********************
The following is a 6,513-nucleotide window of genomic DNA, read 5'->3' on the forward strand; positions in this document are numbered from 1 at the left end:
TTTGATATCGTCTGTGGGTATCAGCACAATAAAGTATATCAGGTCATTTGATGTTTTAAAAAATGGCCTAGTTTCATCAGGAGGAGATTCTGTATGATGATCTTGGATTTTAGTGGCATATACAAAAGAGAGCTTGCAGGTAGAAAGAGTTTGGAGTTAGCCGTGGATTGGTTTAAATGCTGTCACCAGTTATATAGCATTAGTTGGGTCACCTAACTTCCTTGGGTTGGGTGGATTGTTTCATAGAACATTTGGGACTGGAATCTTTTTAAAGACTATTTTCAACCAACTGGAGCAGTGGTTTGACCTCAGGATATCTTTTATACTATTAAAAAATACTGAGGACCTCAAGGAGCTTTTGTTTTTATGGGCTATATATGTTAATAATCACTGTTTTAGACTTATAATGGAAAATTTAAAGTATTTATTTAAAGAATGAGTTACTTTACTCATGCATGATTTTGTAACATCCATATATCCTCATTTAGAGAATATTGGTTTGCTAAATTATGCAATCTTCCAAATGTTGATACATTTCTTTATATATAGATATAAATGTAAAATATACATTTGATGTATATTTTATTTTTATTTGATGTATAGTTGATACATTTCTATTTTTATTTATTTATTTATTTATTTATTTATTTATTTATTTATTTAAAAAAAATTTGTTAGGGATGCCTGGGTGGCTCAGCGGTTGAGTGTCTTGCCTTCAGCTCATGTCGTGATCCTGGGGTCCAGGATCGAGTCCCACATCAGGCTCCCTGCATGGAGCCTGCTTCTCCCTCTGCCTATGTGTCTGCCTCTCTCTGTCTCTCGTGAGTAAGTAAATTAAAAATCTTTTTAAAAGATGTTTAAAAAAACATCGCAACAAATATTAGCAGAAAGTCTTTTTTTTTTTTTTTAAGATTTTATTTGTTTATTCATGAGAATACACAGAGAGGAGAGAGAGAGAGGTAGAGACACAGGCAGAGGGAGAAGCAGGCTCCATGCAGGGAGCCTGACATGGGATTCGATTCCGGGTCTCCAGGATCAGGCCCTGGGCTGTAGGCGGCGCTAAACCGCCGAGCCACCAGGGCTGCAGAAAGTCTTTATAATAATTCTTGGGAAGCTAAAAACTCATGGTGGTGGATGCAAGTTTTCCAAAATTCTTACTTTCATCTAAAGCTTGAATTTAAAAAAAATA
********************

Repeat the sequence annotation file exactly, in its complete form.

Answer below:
The following is a 6,513-nucleotide window of genomic DNA, read 5'->3' on the forward strand; positions in this document are numbered from 1 at the left end:
TTTGATATCGTCTGTGGGTATCAGCACAATAAAGTATATCAGGTCATTTGATGTTTTAAAAAATGGCCTAGTTTCATCAGGAGGAGATTCTGTATGATGATCTTGGATTTTAGTGGCATATACAAAAGAGAGCTTGCAGGTAGAAAGAGTTTGGAGTTAGCCGTGGATTGGTTTAAATGCTGTCACCAGTTATATAGCATTAGTTGGGTCACCTAACTTCCTTGGGTTGGGTGGATTGTTTCATAGAACATTTGGGACTGGAATCTTTTTAAAGACTATTTTCAACCAACTGGAGCAGTGGTTTGACCTCAGGATATCTTTTATACTATTAAAAAATACTGAGGACCTCAAGGAGCTTTTGTTTTTATGGGCTATATATGTTAATAATCACTGTTTTAGACTTATAATGGAAAATTTAAAGTATTTATTTAAAGAATGAGTTACTTTACTCATGCATGATTTTGTAACATCCATATATCCTCATTTAGAGAATATTGGTTTGCTAAATTATGCAATCTTCCAAATGTTGATACATTTCTTTATATATAGATATAAATGTAAAATATACATTTGATGTATATTTTATTTTTATTTGATGTATAGTTGATACATTTCTATTTTTATTTATTTATTTATTTATTTATTTATTTATTTATTTATTTAAAAAAAATTTGTTAGGGATGCCTGGGTGGCTCAGCGGTTGAGTGTCTTGCCTTCAGCTCATGTCGTGATCCTGGGGTCCAGGATCGAGTCCCACATCAGGCTCCCTGCATGGAGCCTGCTTCTCCCTCTGCCTATGTGTCTGCCTCTCTCTGTCTCTCGTGAGTAAGTAAATTAAAAATCTTTTTAAAAGATGTTTAAAAAAACATCGCAACAAATATTAGCAGAAAGTCTTTTTTTTTTTTTTTAAGATTTTATTTGTTTATTCATGAGAATACACAGAGAGGAGAGAGAGAGAGGTAGAGACACAGGCAGAGGGAGAAGCAGGCTCCATGCAGGGAGCCTGACATGGGATTCGATTCCGGGTCTCCAGGATCAGGCCCTGGGCTGTAGGCGGCGCTAAACCGCCGAGCCACCAGGGCTGCAGAAAGTCTTTATAATAATTCTTGGGAAGCTAAAAACTCATGGTGGTGGATGCAAGTTTTCCAAAATTCTTACTTTCATCTAAAGCTTGAATTTAAAAAAAATA